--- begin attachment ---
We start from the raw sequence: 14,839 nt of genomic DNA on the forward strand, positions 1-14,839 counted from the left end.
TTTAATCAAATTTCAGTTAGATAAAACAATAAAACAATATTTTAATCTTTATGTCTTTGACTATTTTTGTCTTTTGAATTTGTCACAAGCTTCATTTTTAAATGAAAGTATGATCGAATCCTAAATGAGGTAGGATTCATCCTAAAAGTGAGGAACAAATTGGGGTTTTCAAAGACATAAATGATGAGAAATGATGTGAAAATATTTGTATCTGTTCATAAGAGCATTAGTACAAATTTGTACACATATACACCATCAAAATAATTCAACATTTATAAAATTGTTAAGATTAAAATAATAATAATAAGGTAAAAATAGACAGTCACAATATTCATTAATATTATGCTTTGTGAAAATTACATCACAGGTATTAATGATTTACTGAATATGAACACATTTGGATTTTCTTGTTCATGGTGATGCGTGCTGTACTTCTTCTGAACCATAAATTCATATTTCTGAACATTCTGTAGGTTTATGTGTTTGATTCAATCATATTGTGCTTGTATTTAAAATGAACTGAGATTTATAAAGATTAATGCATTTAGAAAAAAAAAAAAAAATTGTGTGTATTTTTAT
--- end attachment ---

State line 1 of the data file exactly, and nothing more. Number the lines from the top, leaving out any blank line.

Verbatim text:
We start from the raw sequence: 14,839 nt of genomic DNA on the forward strand, positions 1-14,839 counted from the left end.